Elliott had been vaccinated against rabies and had been in an outside enclosure for a while, when Evelyn noticed he had started pacing. It was time for him to be released. The door was opened, and he was give his freedom.
Goodbye, Elliott. We will miss you. All good things are wild, and free.

Monday, June 13, 2011

Prelude to Release

This is a short video of a group of baby raccoons that came to EWR from the Virginia Beach SPCA. They were brought there by a wildlife exterminator who had trapped the mother raccoon who was nesting in someones attic and then "relocated." her. The babies were discovered several days later. They have received rabies vaccinations. The door to their pen is now open during the day. This video was filmed on the first day they were allowed to explore the great outdoors which will soon become their permanent home.

Friday, June 3, 2011

The first Raccoon babies of 2011 move outside

The first raccoon babies of the season have been moved to a spacious pen outside. They are still receiving 2 bottle feedings a day and enjoying a more natural diet. They have been exploring some small trees to sharpen their climbing skills and doing some swimming to hone some fishing skills. They have received rabies vaccinations and will be ready to be on their own very soon.

Wednesday, April 27, 2011

Evelyn's Wildlife Refuge

An interview with Evelyn. Please watch and consider what you can do to help wildlife, improve our environment, and save our planet for future generations.

Friday, April 22, 2011

Roxy, the Red Fox Kit

We were blessed this past week to start Roxy, a young Red Fox kit, on her road to being released back into the wild. Roxy was brought to the Refuge after being discovered on a local golf course. She was alone, possibly abandoned or orphaned, but no sign was ever found of her parents or litter mates. A compassionate animal control officer with the city of Virginia Beach checked Roxy into our Refuge.
We knew that Roxy was healthy and that for her to be successfully rehabilitated and released, she needed to be with other red foxes. We connected with a wildlife rehabiltator who specializes in foxes in Roanoke, VA. They have surrogate fox parents and siblings for Roxy to learn to be a fox with. As much as we would like to see Roxy grow up, we know this is where she needs to be. Good luck, Roxy!! Born to be wild and free!

Tuesday, April 19, 2011

Baby Mourning Doves

Two baby mourning doves (nestlings) have arrived at the Refuge.....and they did not have to be here. A homeowner cut down a tree, and down came the nest. Mourning doves do not build the most stable nests to begin with. Please PLEASE delay cutting down trees, ANY TREE, until late in the Fall.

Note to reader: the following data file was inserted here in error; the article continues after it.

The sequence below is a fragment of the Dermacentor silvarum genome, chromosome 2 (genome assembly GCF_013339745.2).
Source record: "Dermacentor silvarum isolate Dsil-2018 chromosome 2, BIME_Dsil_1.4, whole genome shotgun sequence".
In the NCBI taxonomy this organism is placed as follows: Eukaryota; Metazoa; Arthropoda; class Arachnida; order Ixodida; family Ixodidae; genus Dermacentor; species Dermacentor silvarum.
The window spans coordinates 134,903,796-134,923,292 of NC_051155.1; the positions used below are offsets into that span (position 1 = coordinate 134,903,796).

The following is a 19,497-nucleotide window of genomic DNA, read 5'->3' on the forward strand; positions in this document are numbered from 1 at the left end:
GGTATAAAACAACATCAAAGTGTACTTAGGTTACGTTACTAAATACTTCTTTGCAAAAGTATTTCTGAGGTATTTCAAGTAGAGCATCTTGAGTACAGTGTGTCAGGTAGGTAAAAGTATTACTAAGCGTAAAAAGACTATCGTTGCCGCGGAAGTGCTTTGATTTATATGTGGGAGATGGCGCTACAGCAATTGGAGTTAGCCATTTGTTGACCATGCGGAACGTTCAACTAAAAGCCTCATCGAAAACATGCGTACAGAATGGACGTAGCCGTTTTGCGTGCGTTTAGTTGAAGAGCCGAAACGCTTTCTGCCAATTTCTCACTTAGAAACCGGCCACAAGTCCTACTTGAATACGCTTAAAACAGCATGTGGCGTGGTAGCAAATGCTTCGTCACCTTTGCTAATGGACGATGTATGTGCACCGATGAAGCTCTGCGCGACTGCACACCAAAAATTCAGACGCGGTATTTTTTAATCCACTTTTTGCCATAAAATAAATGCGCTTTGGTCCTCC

We do think they are so darn cute, though! Don't you agree?

Tuesday, April 5, 2011

Orphaned Baby Raccoons

We have a group of orphaned baby raccoons keeping us busy here at the Refuge. Virginia Beach Animal Control had answered a call at a local residence. It seems there was a "nuisance" raccoon hanging around their property, that the folks trapped and probably destroyed. A few days later, they found the babies, and called Animal Control for a pickup.
It is not unusual for Mamma Raccoon to forage for food during the day. She is very, very hungry and will go to great lengths for her nursing babies. In this case, she looked for food on the property of some ignorant people and she paid with her life. But, these babies got lucky and ended up with a compassionate Animal Control Officer who delivered them to us. They now have a good chance of survival.

Tuesday, February 8, 2011

Things that go bump in the night

We put up a wildlife camera on the back of the property at the Refuge to see what was going on after dark. Here are a few pics that the infrared, motion activated camera caught.

Friday, February 4, 2011

the Crow aka Mikey

The crow was brought into the refuge by Mike, a good, or rather great Samaritan. It was around the holidays, so things were quiet. The crow had a badly damaged wing, which was set. Unfortunately, when the splint was removed not much improvement was noted. But, young crows are fairly resilient, so we are still hopeful. Even though he cannot seem to fly, he has the run of the wildlife room, and seems pretty happy. His savior, Mike, still calls to check on him. We have named him "Mikey," to honor the man who was compassionate enough to take the time and make the effort to find a wildlife rehibilitator, in order to give Mikey a chance of survival. We are trying to find Mikey a permanent home, but in the meantime, he rules the roost.

Tuesday, January 4, 2011


This is Hope, our little Christmas visitor. She arrived a bit before Christmas with a seriously injured back leg which prevented her from getting food. Her dining preferences here at the Refuge are Gerber's Chicken Dinner baby food and Trix yogurt. At first we had to force feed her but now, I am happy to report that she is eating on her own. She is on antibiotics and her leg is still sore, but improving. She just loves her warm, cozy denning box and doesn't want you to bother her, unless it's feeding time!
Hope will definitely let us know when it is time to be set free!